(AP) President Barack Obama challenged the nation's vested interests to a legislative duel Saturday, saying he will fight to change health care, energy and education in dramatic ways that will upset the status quo.
"The system we have now might work for the powerful and well-connected interests that have run Washington for far too long," Mr. Obama said in his weekly radio and video address. "But I don't. I work for the American people."
He said his ambitious budget plan, unveiled Thursday, will help millions of Americans, but only if Congress overcomes resistance from deep-pocket lobbies.
"I know these steps won't sit well with the special interests and lobbyists who are invested in the old way of doing business, and I know they're gearing up for a fight," Mr. Obama said, using tough-guy language reminiscent of his predecessor, George W. Bush. "My message to them is this: So am I."
Some analysts say President Obama's proposals are almost radical. But he said all of them were included in his campaign promises. "It is the change the American people voted for in November," he said.
Nonetheless, he said, well-financed interest groups will fight back furiously.
Insurance companies will dislike having "to bid competitively to continue offering Medicare coverage, but that's how we'll help preserve and protect Medicare and lower health care costs," the president said. "I know that banks and big student lenders won't like the idea that we're ending their huge taxpayer subsidies, but that's how we'll save taxpayers nearly $50 billion and make college more affordable. I know that oil and gas companies won't like us ending nearly $30 billion in tax breaks, but that's how we'll help fund a renewable energy economy."
Now, for El Somnabulo ("If that isn’t change we can believe in, El Somnambulo doesn’t know what is"), and jason ("I love it. Republicans and lobbyists on one side, Obama and the people on the other"), and Unstable Isotope ("We’re now seeing the Obama we’ve hoped to see, the change agent"), and all the others, here's the bad news, courtesy of Hot Air:
Eric Holder, attorney general nominee, was registered to lobby until 2004 on behalf of clients including Global Crossing, a bankrupt telecommunications firm [now confirmed].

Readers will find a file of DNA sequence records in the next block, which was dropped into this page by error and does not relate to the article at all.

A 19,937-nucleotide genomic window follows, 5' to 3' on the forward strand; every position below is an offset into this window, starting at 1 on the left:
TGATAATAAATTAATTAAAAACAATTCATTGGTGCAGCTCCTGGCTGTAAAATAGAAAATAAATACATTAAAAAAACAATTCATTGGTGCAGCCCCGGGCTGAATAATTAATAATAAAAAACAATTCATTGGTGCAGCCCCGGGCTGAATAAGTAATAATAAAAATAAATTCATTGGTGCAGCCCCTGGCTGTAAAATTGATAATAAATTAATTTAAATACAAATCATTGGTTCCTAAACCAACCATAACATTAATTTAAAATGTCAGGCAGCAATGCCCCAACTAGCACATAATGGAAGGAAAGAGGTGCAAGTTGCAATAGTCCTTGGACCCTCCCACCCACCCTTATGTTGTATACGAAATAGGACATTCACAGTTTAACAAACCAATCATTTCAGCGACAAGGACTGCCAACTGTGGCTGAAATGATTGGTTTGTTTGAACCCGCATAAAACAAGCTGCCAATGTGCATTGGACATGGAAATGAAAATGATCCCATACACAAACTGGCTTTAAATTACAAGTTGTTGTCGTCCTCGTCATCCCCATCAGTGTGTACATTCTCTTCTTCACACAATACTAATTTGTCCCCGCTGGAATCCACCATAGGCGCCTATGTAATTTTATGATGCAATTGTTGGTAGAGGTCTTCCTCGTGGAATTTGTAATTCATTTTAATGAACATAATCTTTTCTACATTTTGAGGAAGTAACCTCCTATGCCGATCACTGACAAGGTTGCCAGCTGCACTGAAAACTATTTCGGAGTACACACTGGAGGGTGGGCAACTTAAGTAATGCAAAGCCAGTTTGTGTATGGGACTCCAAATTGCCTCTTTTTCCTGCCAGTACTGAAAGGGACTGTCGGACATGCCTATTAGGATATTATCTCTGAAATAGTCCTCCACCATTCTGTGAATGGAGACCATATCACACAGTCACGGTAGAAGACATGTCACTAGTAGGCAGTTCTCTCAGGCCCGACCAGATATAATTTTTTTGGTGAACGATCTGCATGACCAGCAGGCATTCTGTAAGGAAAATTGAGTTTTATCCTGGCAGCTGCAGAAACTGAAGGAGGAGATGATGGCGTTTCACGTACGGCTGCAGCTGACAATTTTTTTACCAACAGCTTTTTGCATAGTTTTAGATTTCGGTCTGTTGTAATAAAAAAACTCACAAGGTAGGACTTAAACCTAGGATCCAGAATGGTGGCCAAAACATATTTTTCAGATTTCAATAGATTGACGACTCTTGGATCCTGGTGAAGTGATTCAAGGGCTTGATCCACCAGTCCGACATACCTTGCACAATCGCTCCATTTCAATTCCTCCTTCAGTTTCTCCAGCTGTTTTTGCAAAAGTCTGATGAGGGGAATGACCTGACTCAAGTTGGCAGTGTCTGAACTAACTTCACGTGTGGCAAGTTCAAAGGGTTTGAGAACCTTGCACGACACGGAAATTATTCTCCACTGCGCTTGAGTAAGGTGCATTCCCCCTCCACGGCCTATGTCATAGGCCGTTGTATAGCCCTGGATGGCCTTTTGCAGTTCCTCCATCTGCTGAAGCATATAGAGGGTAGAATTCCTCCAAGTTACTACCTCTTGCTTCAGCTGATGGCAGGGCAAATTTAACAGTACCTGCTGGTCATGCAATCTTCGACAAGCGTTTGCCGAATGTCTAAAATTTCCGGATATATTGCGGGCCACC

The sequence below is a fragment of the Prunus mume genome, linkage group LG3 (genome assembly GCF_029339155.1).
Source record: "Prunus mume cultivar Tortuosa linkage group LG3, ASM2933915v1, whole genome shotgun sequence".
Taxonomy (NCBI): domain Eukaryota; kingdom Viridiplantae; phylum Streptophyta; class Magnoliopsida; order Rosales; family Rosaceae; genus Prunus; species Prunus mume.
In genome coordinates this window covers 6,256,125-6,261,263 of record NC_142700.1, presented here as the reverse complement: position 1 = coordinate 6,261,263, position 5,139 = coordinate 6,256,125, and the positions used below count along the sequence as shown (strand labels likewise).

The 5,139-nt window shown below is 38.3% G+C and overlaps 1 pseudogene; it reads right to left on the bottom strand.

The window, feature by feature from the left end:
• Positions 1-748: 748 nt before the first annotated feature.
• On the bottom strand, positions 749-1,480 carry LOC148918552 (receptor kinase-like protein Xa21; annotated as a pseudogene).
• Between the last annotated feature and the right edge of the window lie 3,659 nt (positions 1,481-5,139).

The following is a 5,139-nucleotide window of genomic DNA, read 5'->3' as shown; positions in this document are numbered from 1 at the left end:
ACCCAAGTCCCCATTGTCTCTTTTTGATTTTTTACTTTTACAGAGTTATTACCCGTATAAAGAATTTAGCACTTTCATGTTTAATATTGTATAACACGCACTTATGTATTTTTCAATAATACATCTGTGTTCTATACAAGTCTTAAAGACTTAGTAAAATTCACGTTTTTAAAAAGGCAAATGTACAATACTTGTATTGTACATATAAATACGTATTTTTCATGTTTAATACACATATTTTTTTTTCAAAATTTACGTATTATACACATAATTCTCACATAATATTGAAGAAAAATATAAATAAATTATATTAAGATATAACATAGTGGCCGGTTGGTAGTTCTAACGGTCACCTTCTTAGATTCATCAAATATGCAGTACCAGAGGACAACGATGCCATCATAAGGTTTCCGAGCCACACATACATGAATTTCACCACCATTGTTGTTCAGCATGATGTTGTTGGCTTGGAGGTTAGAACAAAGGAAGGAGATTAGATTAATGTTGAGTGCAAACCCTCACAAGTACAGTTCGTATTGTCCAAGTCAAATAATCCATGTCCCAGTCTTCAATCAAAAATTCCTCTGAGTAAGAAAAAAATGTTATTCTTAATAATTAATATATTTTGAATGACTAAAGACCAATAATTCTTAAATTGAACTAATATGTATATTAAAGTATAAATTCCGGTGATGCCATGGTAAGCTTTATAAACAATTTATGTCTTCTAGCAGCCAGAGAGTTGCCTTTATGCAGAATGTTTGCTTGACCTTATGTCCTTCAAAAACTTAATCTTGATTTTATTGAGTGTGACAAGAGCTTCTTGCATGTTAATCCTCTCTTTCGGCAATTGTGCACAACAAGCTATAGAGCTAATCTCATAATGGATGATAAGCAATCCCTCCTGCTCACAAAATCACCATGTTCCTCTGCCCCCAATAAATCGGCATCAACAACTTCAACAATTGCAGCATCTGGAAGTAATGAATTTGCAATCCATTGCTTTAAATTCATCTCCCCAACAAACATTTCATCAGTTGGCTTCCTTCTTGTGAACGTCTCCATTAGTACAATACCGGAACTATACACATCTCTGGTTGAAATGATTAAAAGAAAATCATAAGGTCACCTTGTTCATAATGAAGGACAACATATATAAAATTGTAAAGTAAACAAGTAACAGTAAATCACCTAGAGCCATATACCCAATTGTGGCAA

Tom Vilsack, secretary of agriculture nominee, was registered to lobby as recently as last year on behalf of the National Education Association.
William Lynn, deputy defense secretary nominee, was registered to lobby as recently as last year for defense contractor Raytheon, where he was a top executive.
William Corr, deputy health and human services secretary nominee, was registered to lobby until last year for the Campaign for Tobacco-Free Kids, a non-profit that pushes to limit tobacco use.
David Hayes, deputy interior secretary nominee, was registered to lobby until 2006 for clients, including the regional utility San Diego Gas & Electric.
Mark Patterson, chief of staff to Treasury Secretary Timothy Geithner, was registered to lobby as recently as last year for financial giant Goldman Sachs.
Ron Klain, chief of staff to Vice President Joe Biden, was registered to lobby until 2005 for clients, including the Coalition for Asbestos Resolution, U.S. Airways, Airborne Express and drug-maker ImClone.
Mona Sutphen, deputy White House chief of staff, was registered to lobby for clients, including Angliss International in 2003.
Melody Barnes, domestic policy council director, lobbied in 2003 and 2004 for liberal advocacy groups, including the American Civil Liberties Union, the Leadership Conference on Civil Rights, the American Constitution Society and the Center for Reproductive Rights.
Cecilia Munoz, White House director of intergovernmental affairs, was a lobbyist as recently as last year for the National Council of La Raza, a Hispanic advocacy group.
Patrick Gaspard, White House political affairs director, was a lobbyist for the Service Employees International Union.
Michael Strautmanis, chief of staff to the president’s assistant for intergovernmental relations, lobbied for the American Association of Justice from 2001 until 2005.
Sort of like why NATO needed all those former Nazis in the 1950s, huh?
But what's truly amazing here is the suspension of disbelief necessary to see this as anything other than Washington DC business as usual.
The oil and gas lobbyists will be replaced by high-speed train lobbyists.
And so on.
But my favorite line of all time has to be: I know that banks and big student lenders won't like the idea that we're ending their huge taxpayer subsidies...
Yeah, no gigantic taxpayer bail-outs for the banking industry, nothing to see folks, time to move on....